There was plenty, to be sure, that was unfamiliar to Roger Federer in his first competitive match in more than a year.
Can’t hand your towel to a ball person in the pandemic era. Get ready to serve 25 seconds after the previous point ended. Warmups are cut down to four minutes. And so on.
“It feels,” Federer said after beating the 28th-ranked Dan Evans 7-6 (8), 3-6, 7-5 at the Qatar Open on Wednesday, “like I have been away for even longer than I actually have been.”
What the 20-time Grand Slam champion discovered did not change one bit after all of that time away from tournaments, an absence brought about by two operations on his right knee: He still feels tension and excitement before he plays. He still knows which shots to try, and when. He still can rise to the occasion when the chips are down.
He was not, however, able to do that on Thursday, losing his quarterfinal in another demanding three-setter, 3-6, 6-1, 7-5 to Nikoloz Basilashvili.
“I’m not 100% yet,” he said. “I can feel it. I can see it, you know. From that standpoint, important is to be 100% by the grass court season. I know that. I’m still building up. So this is a steppingstone.”
On Wednesday, Federer acknowledged he was a tad tired by the end of the nearly 2 1/2-hour victory over Evans. And yes, Federer did win with the help of 13 aces and a service break — the only one he managed — in the very last game.
What matters far more in the scheme of things than the results or the way they came about is that he cares about success and, against Evans, conjured up what’s necessary to find it.
All of which bodes well for folks who might have been worried about whether Federer would, indeed, be back at all and whether he will stick around as his 40th birthday approaches on Aug. 8 — and beyond.
“I was very happy with how I was able to handle the tough moments. I didn’t feel like my game started to wobble the more important the points got. I think I was able to play how I wanted to play, so I think that’s always a great sign and a great feeling to have,” Federer said in a post-match video conference.
“In practice, it doesn’t matter if you miss a backhand down the line, being down break point,” he said. “But here it matters a lot.”
He was thrilled not to double-fault once, which he took as a sign that his knee is doing well (another sign: There was no need to take any pain-killing pills afterward). He wanted to see how his body would hold up under the stress of moving forward to the net — and passed that test, too.
“I was really explosive, actually,” Federer concluded.
What didn’t concern him were the occasional shanked shots, which he would greet with a shake of the head or a smile or even a little laugh. That timing will take some, well, time.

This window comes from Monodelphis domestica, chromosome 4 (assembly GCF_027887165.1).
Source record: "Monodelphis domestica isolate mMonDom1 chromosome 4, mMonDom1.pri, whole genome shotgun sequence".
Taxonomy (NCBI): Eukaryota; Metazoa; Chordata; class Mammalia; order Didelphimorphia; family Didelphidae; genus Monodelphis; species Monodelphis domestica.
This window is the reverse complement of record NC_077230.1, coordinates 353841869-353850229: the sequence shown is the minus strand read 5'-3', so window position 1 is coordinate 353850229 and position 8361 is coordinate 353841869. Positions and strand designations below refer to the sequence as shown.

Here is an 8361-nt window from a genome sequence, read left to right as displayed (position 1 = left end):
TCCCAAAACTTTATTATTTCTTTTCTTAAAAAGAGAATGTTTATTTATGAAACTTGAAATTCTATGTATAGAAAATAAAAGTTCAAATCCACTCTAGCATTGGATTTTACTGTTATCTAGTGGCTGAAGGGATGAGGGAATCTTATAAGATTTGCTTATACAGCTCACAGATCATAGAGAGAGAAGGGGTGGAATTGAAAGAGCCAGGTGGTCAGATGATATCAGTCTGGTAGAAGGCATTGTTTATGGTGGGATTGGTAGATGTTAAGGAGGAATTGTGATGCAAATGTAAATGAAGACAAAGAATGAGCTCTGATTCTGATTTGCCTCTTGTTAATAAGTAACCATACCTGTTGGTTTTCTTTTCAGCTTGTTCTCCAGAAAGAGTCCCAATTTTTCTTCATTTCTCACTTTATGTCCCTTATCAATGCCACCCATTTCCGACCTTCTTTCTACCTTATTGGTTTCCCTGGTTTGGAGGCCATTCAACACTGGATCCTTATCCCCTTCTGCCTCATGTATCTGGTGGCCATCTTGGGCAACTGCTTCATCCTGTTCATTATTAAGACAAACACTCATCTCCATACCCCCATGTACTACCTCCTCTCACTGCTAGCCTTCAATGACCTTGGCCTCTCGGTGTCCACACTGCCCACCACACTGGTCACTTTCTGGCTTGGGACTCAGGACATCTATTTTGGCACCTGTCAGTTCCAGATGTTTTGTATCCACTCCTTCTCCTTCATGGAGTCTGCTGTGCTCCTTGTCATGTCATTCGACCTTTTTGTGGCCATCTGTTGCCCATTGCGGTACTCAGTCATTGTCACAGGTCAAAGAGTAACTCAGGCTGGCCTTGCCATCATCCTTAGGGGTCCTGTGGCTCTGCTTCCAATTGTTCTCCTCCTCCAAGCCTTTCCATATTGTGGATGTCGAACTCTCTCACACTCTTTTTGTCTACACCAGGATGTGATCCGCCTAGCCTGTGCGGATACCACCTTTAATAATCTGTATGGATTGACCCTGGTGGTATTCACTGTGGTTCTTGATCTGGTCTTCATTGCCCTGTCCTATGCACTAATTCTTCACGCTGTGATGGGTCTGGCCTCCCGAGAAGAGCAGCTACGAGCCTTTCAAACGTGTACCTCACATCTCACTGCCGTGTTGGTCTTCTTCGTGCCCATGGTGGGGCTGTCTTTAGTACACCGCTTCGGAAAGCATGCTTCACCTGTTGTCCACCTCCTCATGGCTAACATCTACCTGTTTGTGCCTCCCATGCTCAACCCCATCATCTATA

He had not competed since losing in the Australian Open semifinals to Novak Djokovic on Jan. 30, 2020. The following month, Federer had the first surgery on his knee. When he found himself dealing with swelling in it after riding a bike or going for a walk with his kids months later, Federer had a second procedure.
All of that time away is not something Federer is accustomed to. He didn’t miss a single Grand Slam tournament from 2000 to 2016.
For years, even while fully healthy, Federer faced questions about how long he’ll keep playing. And while he says he never seriously contemplated retirement, he did make clear during his news conference ahead of the Qatar Open that there will be more to come, saying: “I just feel like the story’s not over yet.”
His schedule is a bit up in the air in the coming months — he already pulled out of the Miami Open, for example, and hasn’t committed publicly to appearances on the clay-court circuit. Federer is aiming to peak in June on the grass of Wimbledon, where he has won eight championships.
Evans, for one, wants to find out what comes next for the player whose men’s record for most major singles trophies was equaled by Rafael Nadal last year and whose mark for most weeks at No. 1 in the ATP rankings was surpassed by Djokovic this week.
“From a fan’s point of view, it’s going to be interesting to see how he goes at his age — he’s 39, and that’s obviously unheard of, that someone is still competing for Grand Slams at that age,” said Evans, who spent two weeks practicing with Federer this year.
“It’s going to be real good to watch for everybody, to see what happens, see if he wins. I think most people would hope he wins another, probably, Wimbledon,” Evans said. “We’d all be pretty pumped if he got over the line at another Slam.”
Howard Fendrich covers tennis for The Associated Press. Write to him at email@example.com or follow him on Twitter at https://twitter.com/HowardFendrich
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